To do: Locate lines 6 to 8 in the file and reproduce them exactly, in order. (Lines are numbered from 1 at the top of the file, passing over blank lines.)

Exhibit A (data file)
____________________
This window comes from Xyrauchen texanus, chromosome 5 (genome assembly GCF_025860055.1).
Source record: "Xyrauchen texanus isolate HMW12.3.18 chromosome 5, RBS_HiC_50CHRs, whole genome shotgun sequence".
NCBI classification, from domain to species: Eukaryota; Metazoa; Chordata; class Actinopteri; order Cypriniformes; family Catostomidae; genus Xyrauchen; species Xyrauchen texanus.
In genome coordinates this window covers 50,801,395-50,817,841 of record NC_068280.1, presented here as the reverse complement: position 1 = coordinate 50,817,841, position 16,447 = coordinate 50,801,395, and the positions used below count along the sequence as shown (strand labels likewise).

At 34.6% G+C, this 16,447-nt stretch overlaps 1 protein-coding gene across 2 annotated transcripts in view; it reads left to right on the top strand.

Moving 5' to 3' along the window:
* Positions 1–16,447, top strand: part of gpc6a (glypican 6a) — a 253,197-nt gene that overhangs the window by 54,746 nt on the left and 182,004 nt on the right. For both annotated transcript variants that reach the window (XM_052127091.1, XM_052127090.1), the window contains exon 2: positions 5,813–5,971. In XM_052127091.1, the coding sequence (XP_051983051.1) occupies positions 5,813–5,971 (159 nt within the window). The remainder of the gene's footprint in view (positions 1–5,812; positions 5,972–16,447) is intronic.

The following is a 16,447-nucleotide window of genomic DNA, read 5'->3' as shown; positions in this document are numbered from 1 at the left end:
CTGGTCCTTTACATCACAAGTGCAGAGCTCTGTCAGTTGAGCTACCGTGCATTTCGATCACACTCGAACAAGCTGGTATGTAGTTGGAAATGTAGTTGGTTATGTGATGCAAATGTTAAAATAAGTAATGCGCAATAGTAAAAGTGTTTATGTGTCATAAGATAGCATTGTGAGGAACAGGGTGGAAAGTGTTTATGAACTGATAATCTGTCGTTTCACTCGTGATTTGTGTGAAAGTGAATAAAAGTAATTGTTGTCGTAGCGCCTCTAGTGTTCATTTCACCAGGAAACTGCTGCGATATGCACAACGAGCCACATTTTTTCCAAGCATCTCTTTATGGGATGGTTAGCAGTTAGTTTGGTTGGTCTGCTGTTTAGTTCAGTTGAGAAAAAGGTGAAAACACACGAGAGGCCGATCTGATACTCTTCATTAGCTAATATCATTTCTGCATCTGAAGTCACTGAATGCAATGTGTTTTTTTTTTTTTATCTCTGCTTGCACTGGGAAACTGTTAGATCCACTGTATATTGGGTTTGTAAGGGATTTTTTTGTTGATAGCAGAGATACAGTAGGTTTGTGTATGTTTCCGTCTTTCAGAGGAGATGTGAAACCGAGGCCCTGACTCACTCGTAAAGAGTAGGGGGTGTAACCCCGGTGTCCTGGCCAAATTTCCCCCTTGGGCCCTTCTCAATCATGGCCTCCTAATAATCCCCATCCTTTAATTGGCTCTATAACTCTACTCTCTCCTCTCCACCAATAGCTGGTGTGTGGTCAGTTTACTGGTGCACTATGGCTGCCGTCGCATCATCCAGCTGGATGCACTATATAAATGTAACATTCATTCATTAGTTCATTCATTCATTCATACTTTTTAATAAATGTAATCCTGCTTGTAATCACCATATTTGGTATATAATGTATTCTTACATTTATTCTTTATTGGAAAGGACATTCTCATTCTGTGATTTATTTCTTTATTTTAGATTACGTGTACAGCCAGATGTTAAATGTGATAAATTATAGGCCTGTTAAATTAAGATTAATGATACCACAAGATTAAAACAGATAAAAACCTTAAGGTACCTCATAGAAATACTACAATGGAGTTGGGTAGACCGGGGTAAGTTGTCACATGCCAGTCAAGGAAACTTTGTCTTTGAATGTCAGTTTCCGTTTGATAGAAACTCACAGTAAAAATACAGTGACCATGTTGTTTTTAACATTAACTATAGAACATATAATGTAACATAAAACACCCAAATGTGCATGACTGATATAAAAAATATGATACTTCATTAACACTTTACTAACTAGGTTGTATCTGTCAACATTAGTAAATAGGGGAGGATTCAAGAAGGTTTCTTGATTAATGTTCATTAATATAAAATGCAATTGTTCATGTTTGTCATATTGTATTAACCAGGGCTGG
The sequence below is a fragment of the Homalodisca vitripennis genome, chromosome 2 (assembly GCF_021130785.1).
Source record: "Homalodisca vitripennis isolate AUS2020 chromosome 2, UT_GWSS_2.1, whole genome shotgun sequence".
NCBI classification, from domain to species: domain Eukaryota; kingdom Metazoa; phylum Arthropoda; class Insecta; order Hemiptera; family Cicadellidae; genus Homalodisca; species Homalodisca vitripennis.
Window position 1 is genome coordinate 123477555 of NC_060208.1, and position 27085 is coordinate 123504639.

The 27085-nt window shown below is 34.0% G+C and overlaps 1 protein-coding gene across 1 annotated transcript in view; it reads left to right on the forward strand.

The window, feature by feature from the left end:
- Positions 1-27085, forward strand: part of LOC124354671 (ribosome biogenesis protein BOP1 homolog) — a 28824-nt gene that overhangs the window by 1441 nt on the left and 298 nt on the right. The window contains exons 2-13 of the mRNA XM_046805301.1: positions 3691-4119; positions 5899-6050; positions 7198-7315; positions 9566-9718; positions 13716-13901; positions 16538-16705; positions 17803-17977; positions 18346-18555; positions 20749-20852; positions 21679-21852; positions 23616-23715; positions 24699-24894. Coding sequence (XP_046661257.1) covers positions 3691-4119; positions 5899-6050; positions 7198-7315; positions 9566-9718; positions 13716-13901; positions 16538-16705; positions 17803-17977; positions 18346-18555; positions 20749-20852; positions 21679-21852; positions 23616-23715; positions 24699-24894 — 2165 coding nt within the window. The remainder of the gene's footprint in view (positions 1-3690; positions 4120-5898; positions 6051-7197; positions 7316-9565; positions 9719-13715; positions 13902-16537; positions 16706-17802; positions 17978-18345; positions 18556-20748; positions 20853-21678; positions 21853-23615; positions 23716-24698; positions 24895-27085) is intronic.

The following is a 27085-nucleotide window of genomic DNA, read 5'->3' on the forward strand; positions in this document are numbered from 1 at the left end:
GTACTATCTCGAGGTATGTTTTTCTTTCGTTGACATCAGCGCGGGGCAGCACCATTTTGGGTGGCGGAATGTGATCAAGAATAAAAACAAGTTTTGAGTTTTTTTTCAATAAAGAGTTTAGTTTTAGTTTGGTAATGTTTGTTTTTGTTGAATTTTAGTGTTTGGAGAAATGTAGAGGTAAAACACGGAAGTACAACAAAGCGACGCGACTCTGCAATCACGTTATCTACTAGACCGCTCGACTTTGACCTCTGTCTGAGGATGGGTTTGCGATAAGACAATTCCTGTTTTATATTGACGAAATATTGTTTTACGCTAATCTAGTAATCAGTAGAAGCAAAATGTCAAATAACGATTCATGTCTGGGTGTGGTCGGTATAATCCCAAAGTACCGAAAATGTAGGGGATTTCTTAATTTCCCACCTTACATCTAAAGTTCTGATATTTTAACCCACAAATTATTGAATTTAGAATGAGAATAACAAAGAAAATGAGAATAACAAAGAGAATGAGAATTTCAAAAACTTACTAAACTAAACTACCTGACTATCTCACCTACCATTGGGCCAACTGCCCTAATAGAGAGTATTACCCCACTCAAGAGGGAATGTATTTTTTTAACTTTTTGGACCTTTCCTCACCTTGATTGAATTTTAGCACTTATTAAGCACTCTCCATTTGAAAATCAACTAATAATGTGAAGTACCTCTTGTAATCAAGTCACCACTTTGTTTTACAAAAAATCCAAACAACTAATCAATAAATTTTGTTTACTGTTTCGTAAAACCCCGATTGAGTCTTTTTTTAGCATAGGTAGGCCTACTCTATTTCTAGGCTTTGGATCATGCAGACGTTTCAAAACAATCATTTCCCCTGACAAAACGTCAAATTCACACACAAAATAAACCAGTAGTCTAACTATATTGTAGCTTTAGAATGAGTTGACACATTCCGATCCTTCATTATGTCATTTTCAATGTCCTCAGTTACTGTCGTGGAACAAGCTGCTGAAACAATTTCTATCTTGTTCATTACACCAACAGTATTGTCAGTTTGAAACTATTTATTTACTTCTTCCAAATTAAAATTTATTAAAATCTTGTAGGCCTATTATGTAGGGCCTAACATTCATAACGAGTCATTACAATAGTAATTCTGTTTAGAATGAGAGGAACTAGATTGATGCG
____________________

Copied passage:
Moving 5' to 3' along the window:
* Positions 1–16,447, top strand: part of gpc6a (glypican 6a) — a 253,197-nt gene that overhangs the window by 54,746 nt on the left and 182,004 nt on the right. For both annotated transcript variants that reach the window (XM_052127091.1, XM_052127090.1), the window contains exon 2: positions 5,813–5,971. In XM_052127091.1, the coding sequence (XP_051983051.1) occupies positions 5,813–5,971 (159 nt within the window). The remainder of the gene's footprint in view (positions 1–5,812; positions 5,972–16,447) is intronic.

The following is a 16,447-nucleotide window of genomic DNA, read 5'->3' as shown; positions in this document are numbered from 1 at the left end: